גמ׳ אמר רב חנן בר רבא קלנדא ח’ ימים אחר תקופה סטרנורא ח’ ימים לפני תקופה וסימנך (תהלים קלט, ה) אחור וקדם צרתני וגו’
Avodah Zarah 8a:6
GEMARA: Rav Ḥanan bar Rava says: When are these festivals celebrated? Kalenda is celebrated during the eight days after the winter solstice, and Saturnalia is celebrated during the eight days before the winter solstice. And your mnemonic to remember which festival is that the one that occurs after the solstice is mentioned first in the mishna, and the festival that takes place before the solstice is mentioned after, as in the verse: “You have hemmed me in behind and before, and laid Your Hand upon me” (Psalms 139:5), where the word “before” appears after the term “behind.”
Daf Shevui to Avodah Zarah 8a:5
(5) Kalenda, from which the English word calendar derives, refers to the first day of the month, and especially to the first day of the year. Saturnalia was a popular Roman holiday on the 17th of December, dedicated to the god, Saturn. Kratesis, which was on the first of August, commemorated the day that Augustus conquered Alexandria in Egypt. Note that I have used the names of these holidays as Albeck states that they should be read. Medieval scribes often did not know what these holidays were or what their names were and different forms of the words can be found in other versions of the mishnah.
The anniversary of the accession of the king to the throne is also considered to be a day of celebration full of idolatrous practices.
The final two days of idolatrous celebration are personal: one’s birthday and the anniversary of the death of a close relative. On these days non-Jews would make idolatrous celebrations. Interestingly, Jews did not traditionally celebrate birthdays because it was seen to be a non-Jewish custom.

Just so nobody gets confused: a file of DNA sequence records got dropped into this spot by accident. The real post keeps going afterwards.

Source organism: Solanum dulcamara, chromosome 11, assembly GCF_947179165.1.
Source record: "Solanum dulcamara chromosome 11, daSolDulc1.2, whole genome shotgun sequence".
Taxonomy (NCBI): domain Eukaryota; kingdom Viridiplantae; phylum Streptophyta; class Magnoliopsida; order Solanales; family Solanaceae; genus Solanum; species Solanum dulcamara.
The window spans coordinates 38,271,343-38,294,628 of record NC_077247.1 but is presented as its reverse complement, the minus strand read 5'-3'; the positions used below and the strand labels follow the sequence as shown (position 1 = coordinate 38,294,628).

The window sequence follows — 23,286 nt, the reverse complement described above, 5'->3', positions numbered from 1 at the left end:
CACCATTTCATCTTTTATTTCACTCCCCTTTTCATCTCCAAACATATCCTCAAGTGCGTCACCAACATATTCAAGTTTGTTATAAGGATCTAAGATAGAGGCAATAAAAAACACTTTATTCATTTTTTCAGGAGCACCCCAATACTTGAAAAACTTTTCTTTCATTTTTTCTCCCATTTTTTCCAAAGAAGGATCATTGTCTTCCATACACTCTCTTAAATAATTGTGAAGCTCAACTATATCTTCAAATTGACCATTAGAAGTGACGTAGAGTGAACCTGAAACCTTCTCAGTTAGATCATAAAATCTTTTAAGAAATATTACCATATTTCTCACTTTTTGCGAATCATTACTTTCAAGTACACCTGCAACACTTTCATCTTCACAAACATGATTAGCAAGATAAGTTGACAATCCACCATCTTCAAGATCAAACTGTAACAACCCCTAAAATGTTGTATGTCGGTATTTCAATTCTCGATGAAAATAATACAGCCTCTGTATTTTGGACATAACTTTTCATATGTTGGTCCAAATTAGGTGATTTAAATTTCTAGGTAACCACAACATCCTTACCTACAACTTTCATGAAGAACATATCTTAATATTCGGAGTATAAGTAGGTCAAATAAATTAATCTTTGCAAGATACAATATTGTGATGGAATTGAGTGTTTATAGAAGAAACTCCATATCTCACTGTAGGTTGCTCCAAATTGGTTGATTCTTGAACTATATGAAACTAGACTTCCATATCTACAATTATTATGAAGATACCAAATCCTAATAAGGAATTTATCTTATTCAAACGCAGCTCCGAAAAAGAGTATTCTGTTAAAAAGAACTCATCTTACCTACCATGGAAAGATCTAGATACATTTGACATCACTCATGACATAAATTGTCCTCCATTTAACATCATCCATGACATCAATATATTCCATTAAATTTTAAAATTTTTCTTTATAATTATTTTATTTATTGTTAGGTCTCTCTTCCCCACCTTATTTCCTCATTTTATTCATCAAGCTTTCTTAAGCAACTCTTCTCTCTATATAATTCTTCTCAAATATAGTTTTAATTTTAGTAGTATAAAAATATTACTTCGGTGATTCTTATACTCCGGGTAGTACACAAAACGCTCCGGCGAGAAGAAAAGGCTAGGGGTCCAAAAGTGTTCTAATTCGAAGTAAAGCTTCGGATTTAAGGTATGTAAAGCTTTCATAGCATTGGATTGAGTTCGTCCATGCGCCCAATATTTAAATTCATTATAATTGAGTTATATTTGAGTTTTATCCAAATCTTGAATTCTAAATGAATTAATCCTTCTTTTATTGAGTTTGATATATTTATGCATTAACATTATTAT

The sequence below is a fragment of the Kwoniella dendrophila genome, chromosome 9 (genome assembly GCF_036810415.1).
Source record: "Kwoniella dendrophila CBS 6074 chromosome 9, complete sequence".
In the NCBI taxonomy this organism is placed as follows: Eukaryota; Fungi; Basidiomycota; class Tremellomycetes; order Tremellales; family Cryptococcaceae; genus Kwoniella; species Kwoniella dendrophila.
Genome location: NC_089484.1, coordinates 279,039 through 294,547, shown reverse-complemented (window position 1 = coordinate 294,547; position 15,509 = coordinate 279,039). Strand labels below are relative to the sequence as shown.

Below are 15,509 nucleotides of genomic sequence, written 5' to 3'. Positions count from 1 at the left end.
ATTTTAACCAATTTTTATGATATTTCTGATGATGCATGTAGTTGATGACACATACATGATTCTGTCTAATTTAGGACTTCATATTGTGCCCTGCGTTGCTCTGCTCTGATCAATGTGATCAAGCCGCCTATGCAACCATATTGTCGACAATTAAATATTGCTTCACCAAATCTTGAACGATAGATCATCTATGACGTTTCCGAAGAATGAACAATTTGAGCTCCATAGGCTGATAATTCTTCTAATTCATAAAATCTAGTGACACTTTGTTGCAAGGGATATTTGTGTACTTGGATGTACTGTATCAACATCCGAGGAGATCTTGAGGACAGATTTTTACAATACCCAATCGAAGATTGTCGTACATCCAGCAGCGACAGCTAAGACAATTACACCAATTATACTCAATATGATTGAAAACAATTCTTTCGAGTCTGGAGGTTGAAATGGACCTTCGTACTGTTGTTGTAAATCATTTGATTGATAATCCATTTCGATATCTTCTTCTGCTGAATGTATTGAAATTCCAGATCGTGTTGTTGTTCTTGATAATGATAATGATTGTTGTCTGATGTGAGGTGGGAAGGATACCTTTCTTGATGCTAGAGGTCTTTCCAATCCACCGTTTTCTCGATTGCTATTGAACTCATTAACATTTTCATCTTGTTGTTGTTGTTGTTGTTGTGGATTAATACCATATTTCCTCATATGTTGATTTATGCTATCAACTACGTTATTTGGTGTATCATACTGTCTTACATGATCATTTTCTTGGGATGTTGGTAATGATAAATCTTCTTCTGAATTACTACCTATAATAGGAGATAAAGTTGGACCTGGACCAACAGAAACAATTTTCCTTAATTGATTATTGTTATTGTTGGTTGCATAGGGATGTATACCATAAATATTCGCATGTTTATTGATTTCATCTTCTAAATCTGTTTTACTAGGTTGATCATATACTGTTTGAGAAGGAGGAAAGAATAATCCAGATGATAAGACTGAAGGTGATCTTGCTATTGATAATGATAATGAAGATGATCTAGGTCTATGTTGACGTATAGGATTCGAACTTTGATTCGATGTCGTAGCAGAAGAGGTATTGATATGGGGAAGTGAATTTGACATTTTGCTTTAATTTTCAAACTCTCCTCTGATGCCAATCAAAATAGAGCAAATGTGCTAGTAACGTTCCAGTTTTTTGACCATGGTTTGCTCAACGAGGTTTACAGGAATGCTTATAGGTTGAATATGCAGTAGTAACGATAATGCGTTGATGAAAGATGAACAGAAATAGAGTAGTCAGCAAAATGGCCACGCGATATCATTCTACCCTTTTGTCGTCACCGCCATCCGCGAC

ת”ר לפי שראה אדם הראשון יום שמתמעט והולך אמר אוי לי שמא בשביל שסרחתי עולם חשוך בעדי וחוזר לתוהו ובוהו וזו היא מיתה שנקנסה עלי מן השמים עמד וישב ח’ ימים בתענית [ובתפלה]
With regard to the dates of these festivals, the Sages taught: When Adam the first man saw that the day was progressively diminishing, as the days become shorter from the autumnal equinox until the winter solstice, he did not yet know that this is a normal phenomenon, and therefore he said: Woe is me; perhaps because I sinned the world is becoming dark around me and will ultimately return to the primordial state of chaos and disorder. And this is the death that was sentenced upon me from Heaven, as it is written: “And to dust shall you return” (Genesis 3:19). He arose and spent eight days in fasting and in prayer.
כיון שראה תקופת טבת וראה יום שמאריך והולך אמר מנהגו של עולם הוא הלך ועשה שמונה ימים טובים לשנה האחרת עשאן לאלו ולאלו ימים טובים הוא קבעם לשם שמים והם קבעום לשם עבודת כוכבים
Once he saw that the season of Tevet, i.e., the winter solstice, had arrived, and saw that the day was progressively lengthening after the solstice, he said: Clearly, the days become shorter and then longer, and this is the order of the world. He went and observed a festival for eight days. Upon the next year, he observed both these eight days on which he had fasted on the previous year, and these eight days of his celebration, as days of festivities. He, Adam, established these festivals for the sake of Heaven, but they, the gentiles of later generations, established them for the sake of idol worship.
Daf Shevui to Avodah Zarah 8a:10